Papercuts magazine’s Reportage Editor Hassan Mustafa speaks with Kanishka Gupta, CEO and founder of Writer’s Side, for a better understanding of the literary agent’s role in the publication industry and the emerging trends in poetry, fiction and non-fiction publishing in South Asia.
Hassan Mustafa (HM): You are often termed as ‘the only agent making an impact’ – how do you see yourself? Tell us how you decided to pursue this career path?
Kanishka Gupta (KG): I am an accidental agent. I actually began my career as a writer after my plans for higher education went for a toss. I was restless, delusional and fame-obsessed; however, after, several years of rejections, heartbreak and unemployment, I managed to connect with a Jaipur-based agent who in turn connected me with the novelist Namita Gokhale. She sowed the seed of entrepreneurship in me – saying that I was meant for bigger things. Seven months after our first meeting, I started Writer’s Side with an investment of Rs.7000.
Over the years, I believe I have emerged as the only agent in South Asia who gets along well with every single publisher, multinational or domestic, big or small. Last year, we sold 100 books to mainstream publishers – 25 were acquired by HarperCollins India. In 2016, we’ll cross 180 deals if not more, with more than a dozen sales to at least five top publishers.
I am happy with the domestic growth, what I am not happy with is my agency’s progress in the UK, US and European markets. I would like to represent more international literary fiction and non-fiction as well. But I also believe that everything happens when the time is right.
HM: Can you describe the process – from the selection of manuscripts to the publishing stage?
KG: I used to rely on unsolicited submissions when I’d just started, since I was not well known, but now I get most of my authors through referrals or within my own circle of 450+authors. We still go through and sign unsolicited submissions, but not more than 6-8 in any given year. I also approach a lot of promising authors on my own with book ideas – I feel they are most suited for. I select, edit and pitch all non-fiction myself, and rely on my editor Achala Upendran for the fiction submissions.
The period from selection to acceptance by a publisher really depends on the submission and the time of year in which it is submitted. Usually, I manage to get offers or responses from all the top publishers quite fast. Decisions on fiction submissions can take more than a couple of months since publishers usually like to get everyone on board before deciding to make an offer. The time period from acceptance to publication is usually 8-12 months unless the book is a very time-bound one.
“It can be safely said that Subcontinent’s publishing has been playing second fiddle to UK and U.S. publishing and the only genres that are immune to this influence are commercial fiction and books written by local celebrities and public figures.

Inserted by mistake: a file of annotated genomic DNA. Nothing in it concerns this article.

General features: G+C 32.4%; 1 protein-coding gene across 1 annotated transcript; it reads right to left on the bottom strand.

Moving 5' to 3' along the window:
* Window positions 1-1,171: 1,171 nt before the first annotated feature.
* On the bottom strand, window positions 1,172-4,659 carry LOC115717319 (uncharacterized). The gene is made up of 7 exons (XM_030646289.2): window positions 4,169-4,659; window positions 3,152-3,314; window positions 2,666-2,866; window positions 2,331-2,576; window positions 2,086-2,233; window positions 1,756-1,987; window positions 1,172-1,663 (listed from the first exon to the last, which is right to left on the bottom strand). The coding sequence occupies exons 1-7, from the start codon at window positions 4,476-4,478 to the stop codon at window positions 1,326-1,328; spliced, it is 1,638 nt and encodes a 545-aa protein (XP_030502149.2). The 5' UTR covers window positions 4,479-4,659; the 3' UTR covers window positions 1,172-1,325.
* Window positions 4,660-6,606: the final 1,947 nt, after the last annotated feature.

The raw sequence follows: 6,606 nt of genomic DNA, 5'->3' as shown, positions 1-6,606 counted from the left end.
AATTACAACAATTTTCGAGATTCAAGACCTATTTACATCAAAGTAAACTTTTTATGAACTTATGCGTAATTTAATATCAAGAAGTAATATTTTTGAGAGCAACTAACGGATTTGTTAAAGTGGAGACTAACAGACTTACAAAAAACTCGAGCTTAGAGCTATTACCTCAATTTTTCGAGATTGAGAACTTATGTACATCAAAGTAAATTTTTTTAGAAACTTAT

HM: From among the authors you have worked with, whose works do you think have truly broken taboos?
KG: Some books that stand out for me are, Shreyas Rajagopal’s Saltwater – an adept, unflinching unmasking of the depravity of the children of Mumbai’s elite – it has a Bret Easton Ellis feel to it and was also published in Germany by a major publisher. All of Anees Salim’s books – the first writer I represented – stand out because of their milieu, the memorable characters, the intricate world building and the understated humor. I am also happy with; Kashmiri Pundit/writer Siddharatha Gigoo’s Commonwealth Prize-winning Fistful of Earth, Ruchira Gupta’s Emmy-award-winning, River of Flesh – which is a hard-hitting collection of translated fiction focusing on prostitution in the subcontinent.
I also managed to get the controversial writer Aroup Chatterjee; a mainstream publisher for his exposé of Mother Teresa more than 20 years after the book was self-published.
A few forthcoming books I am excited about include: Sabyn Javeri’s masterful political thriller Nobody Killed Her, Arnab Ray’s The Mahabharata Murders, Anita Sivakumaran’s literary novel The Queen, Dominic Frank’s travelogue The Nautanki Diaries, and the translation of an outlawed Urdu author by Reema Abbasi among others.
“The only genre that is growing and thriving is local non-fiction – books on politics, current affairs, sports, and cinema. Unless local influencers change the current trend – with activities like Oprah’s Book Club – things are not going to change for the better.
HM: In a recent interview, you asserted that writers who don’t have endorsement from the West have a similar sales pattern regardless of the fact that they are from Pakistan or India. What in your view do emerging South Asian writers have to do to procure themselves a global audience?